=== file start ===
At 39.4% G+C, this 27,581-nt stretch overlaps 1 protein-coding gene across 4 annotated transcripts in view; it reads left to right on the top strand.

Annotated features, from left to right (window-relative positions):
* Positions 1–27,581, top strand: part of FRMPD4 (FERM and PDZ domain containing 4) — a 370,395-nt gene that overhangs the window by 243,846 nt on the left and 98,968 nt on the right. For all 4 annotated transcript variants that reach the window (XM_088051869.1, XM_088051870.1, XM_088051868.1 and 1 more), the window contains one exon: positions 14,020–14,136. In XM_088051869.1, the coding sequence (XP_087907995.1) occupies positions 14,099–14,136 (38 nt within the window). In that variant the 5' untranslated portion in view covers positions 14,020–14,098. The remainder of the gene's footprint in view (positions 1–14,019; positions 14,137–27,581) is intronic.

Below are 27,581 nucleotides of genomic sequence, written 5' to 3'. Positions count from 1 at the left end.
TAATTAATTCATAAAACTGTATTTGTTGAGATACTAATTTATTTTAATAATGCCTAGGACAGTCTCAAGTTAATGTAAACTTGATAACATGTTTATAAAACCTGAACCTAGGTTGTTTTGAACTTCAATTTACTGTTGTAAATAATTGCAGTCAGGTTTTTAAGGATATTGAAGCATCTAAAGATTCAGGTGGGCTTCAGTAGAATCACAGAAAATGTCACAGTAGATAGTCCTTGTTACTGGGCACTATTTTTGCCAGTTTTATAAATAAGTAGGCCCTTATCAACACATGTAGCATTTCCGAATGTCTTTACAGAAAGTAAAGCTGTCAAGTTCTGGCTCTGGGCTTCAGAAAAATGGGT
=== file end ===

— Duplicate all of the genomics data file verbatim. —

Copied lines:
At 39.4% G+C, this 27,581-nt stretch overlaps 1 protein-coding gene across 4 annotated transcripts in view; it reads left to right on the top strand.

Annotated features, from left to right (window-relative positions):
* Positions 1–27,581, top strand: part of FRMPD4 (FERM and PDZ domain containing 4) — a 370,395-nt gene that overhangs the window by 243,846 nt on the left and 98,968 nt on the right. For all 4 annotated transcript variants that reach the window (XM_088051869.1, XM_088051870.1, XM_088051868.1 and 1 more), the window contains one exon: positions 14,020–14,136. In XM_088051869.1, the coding sequence (XP_087907995.1) occupies positions 14,099–14,136 (38 nt within the window). In that variant the 5' untranslated portion in view covers positions 14,020–14,098. The remainder of the gene's footprint in view (positions 1–14,019; positions 14,137–27,581) is intronic.

Below are 27,581 nucleotides of genomic sequence, written 5' to 3'. Positions count from 1 at the left end.
TAATTAATTCATAAAACTGTATTTGTTGAGATACTAATTTATTTTAATAATGCCTAGGACAGTCTCAAGTTAATGTAAACTTGATAACATGTTTATAAAACCTGAACCTAGGTTGTTTTGAACTTCAATTTACTGTTGTAAATAATTGCAGTCAGGTTTTTAAGGATATTGAAGCATCTAAAGATTCAGGTGGGCTTCAGTAGAATCACAGAAAATGTCACAGTAGATAGTCCTTGTTACTGGGCACTATTTTTGCCAGTTTTATAAATAAGTAGGCCCTTATCAACACATGTAGCATTTCCGAATGTCTTTACAGAAAGTAAAGCTGTCAAGTTCTGGCTCTGGGCTTCAGAAAAATGGGT